Monday, December 26, 2011
Monday, December 19, 2011
I was very encouraged today by this message from Doug Phillips (Vision Forum). My heart breaks for the Sproul family. It is difficult to recognize the gifts of God in these circumstances. This evening, I read R.C. Sproul Jr.'s article revealing his thoughts and his faith in God through this trial. The Lord's grace is surely manifest. He loves us more than we can know. Can we truly trust His goodness? Will we follow him wherever He leads us?
"And with that he took my hat from its peg, wrapped my hand in his and led me from the room. My hand in Father's! That meant the windmill on the Spaarne, or swans on the canal. But this time he was taking me where I didn't want to go! There was a railing along the bottom five steps: I grabbed it with my free hand and held on. Skilled watchmaker's fingers closed over mine and gently unwound them. Howling and struggling I was led away from the world I knew into a bigger, stranger, harder one..." (The Hiding Place)Lily
tea poured by Lily at 11:34 PM
Sunday, December 18, 2011
My heart is heavy today. After a long struggle with cancer, Denise Sproul has gone to be with the Lord. Pray that the Lord will be near to the Sproul family in this difficult time and that they will feel his tender, loving embrace and the comfort of our heavenly Father.
tea poured by Lily at 3:03 PM
Saturday, December 10, 2011
We've been discussing church music as a family, for quite some time. Recently, it's been a fairly central topic due to a research paper that I wrote for my college music history course (which I shall post later). The paper was on Martin Luther, and his impact on music. The whole subject lead to different areas of research in the area of reformed music and the principles which the reformers held. I have been pondering this list (below) of principles written by a present-day pastor, which I found on another blog. I think there are several excellent points which all reformed churches should consider in order to enable each body of believers to worship God heartily. Would love feedback. (Sarah, perhaps this shall enter into our "talkin' about the issues" conversations ;)
God-Centered Orientation: The service in general, and the songs in particular, should point people to God, not self.Gospel Focus: The service and songs should remind participants of the gospel—that they are sinners saved by the life, death, and resurrection of Christ.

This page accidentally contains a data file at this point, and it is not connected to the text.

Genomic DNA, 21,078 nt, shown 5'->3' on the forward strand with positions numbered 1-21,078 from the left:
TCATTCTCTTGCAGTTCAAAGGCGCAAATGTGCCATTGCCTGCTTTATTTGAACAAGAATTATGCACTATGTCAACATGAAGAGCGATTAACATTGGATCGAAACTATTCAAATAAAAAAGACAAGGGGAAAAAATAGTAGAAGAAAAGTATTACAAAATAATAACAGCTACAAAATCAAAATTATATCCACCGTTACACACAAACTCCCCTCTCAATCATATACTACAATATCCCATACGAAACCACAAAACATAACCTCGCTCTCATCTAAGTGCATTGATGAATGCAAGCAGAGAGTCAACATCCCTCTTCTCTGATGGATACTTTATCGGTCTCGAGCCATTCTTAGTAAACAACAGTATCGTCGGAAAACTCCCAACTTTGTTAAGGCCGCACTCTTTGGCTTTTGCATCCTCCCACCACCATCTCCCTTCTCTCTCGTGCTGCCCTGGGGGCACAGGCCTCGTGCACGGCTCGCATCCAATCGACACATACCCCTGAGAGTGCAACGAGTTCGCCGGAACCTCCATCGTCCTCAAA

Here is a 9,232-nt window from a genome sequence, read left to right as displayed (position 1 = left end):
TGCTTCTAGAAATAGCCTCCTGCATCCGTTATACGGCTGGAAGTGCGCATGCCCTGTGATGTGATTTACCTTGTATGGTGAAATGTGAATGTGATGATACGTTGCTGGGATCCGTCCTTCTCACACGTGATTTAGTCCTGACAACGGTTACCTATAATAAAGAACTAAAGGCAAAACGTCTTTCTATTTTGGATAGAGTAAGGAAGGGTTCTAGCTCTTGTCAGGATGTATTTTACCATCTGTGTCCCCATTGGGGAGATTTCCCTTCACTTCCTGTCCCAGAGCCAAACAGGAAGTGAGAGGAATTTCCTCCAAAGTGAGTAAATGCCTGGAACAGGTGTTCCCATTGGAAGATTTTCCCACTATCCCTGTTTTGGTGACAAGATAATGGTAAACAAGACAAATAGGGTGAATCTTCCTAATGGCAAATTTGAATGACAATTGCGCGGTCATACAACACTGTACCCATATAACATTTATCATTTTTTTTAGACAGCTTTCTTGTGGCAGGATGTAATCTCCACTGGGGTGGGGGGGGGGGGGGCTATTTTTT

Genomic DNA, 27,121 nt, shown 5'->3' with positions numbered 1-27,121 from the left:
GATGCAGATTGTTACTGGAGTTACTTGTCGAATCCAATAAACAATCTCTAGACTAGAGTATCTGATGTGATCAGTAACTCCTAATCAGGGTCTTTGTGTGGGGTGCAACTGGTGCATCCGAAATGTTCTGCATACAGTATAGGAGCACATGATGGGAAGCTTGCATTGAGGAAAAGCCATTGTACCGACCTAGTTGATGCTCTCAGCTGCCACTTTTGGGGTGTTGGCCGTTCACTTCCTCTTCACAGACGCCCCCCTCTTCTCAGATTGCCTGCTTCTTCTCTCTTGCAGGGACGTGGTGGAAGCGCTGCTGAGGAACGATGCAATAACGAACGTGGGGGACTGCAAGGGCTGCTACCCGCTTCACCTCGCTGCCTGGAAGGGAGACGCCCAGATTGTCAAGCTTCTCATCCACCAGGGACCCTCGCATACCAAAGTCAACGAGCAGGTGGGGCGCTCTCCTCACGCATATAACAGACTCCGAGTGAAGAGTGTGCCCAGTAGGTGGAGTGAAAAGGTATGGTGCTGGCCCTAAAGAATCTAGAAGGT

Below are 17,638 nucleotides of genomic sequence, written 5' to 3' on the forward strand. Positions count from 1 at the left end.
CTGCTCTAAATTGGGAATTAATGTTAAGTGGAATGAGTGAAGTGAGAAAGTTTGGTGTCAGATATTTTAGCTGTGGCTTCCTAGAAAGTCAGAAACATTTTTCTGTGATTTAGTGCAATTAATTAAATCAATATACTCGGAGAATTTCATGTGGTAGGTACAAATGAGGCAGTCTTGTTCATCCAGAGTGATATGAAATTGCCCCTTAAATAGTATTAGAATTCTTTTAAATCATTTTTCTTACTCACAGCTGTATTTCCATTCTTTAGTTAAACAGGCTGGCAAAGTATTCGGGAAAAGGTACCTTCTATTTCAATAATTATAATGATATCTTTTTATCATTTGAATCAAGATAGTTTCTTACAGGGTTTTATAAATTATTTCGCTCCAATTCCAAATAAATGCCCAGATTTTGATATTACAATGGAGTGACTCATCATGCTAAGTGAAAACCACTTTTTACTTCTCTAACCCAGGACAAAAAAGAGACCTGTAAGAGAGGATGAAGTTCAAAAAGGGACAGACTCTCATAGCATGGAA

Theological Richness: Songs should not only be doctrinally true, but theologically rich. Preference will be shown to modern hymns, and shallow, repetitive songs will be avoided.Historical Connection: The great hymns of the faith should be sung, either with their original tunes or with modern revisions of them, allowing today’s worshippers to be connected to their brothers and sisters of the past and their depth of expression.Modern Expression: The best of today’s worship songs should also be used,allowing for modern expression of ancient truths, while still preferring God-centered, gospel-focused, and theologically rich songs.Indigenous Style: The “feel” of worship music should suit the place in which the church is found, allowing the people of that community to give appropriate voice to their praises.Liturgical Flow: The structure of the worship gathering should have a certain flow, ushering people through the gospel to the throne of God. To say the gathering is liturgical speaks more of the thought put into the service than the feel produced by it.Diverse Instrumentation and Involvement: Diverse instruments and different believers (ethnically, generationally, etc.) should be utilized to lead all the saints in praise, while keeping a stylistic “center” to the gathering.Participative Nature: The goal of worship music is to engage and lead the saints in worship. Therefore, arranging, playing, and mixing of music that encourages aperformance-spectator mentality will be avoided. The voices in a worship gathering should be the main instruments.God-Glorifying Excellence: The music leader and team will strive to lead in such a way that God is glorified, and that the saints will not be distracted either by their mastery or by their inability. This will be accomplished partially through weekly rehearsals.Musical Beauty: God-glorifying lyrics must be matched with fitting, beautiful music that images the beauty of the Creator God who invented music.Non-Negotiable Importance: As singing is commanded throughout the Bible and serves as the most supreme voice of amazing truths, its importance must be taught and modeled by church leadership. “I don’t like to sing” is an unacceptable statement for a believer of Christ.Lifestyle Understanding: Worship encompasses all of life—certainly more than Sunday morning, and especially the Sunday singing time. Singing is just one aspect of a worship service, and calling it “worship” confuses the people of God.Gifted Leadership: As the song leader sets the tone for the gathering of God’s people, he must be a gifted musician, passionate worshipper, and loving servant who can plan and lead God-glorifying singing times.Elder Involvement: The final responsibility for the songs sung during the worship gathering falls to the elders, so they must be involved closely with the planning of services. They must not completely delegate this responsibility due to the critical teaching component of corporate singing.Believer Orientation: Singing in corporate worship gatherings should be geared to facilitate the worship of believers, not appeal to “seekers.” Worship can only be truly done by believers in Christ.Multi-Generational Appeal: A diversity of songs should be sung that appeal to all of God’s saints, not just a certain age group. However, a congregational “center” should be ascertained, enabling for an indigenous expression of worship by the bulk of the congregation.Multiple Settings: Small groups, family devotions, and youth groups, just to name a few, are other venues that should encourage musical worship.Corporate Emphasis: Believers should be encouraged to worship God primarily as a corporate body, not as individuals, during the weekly corporate worship gathering. This will affect songs chosen (preference for “we” songs over those “I”) and prayers uttered (“God, forgive us,” over “God, forgive me.”), as well as numerous other aspects of the meeting.Passionate Expression: Christians must be taught to desire strong affections in worship. Hypocritical, heartless singing is to be avoided, while heartfelt passion is to be pursued.Loving Deference: Church members must put the desires of others above themselves, not fighting to see that their musical preferences are honored as best.Unified Praise: The unity of the local body must be pursued in worship gatherings. This is achieved, first of all, by having all the believers gathered in one room, with one voice. Multiple worship gatherings, and multiple, different-styled worship gatherings will be avoided.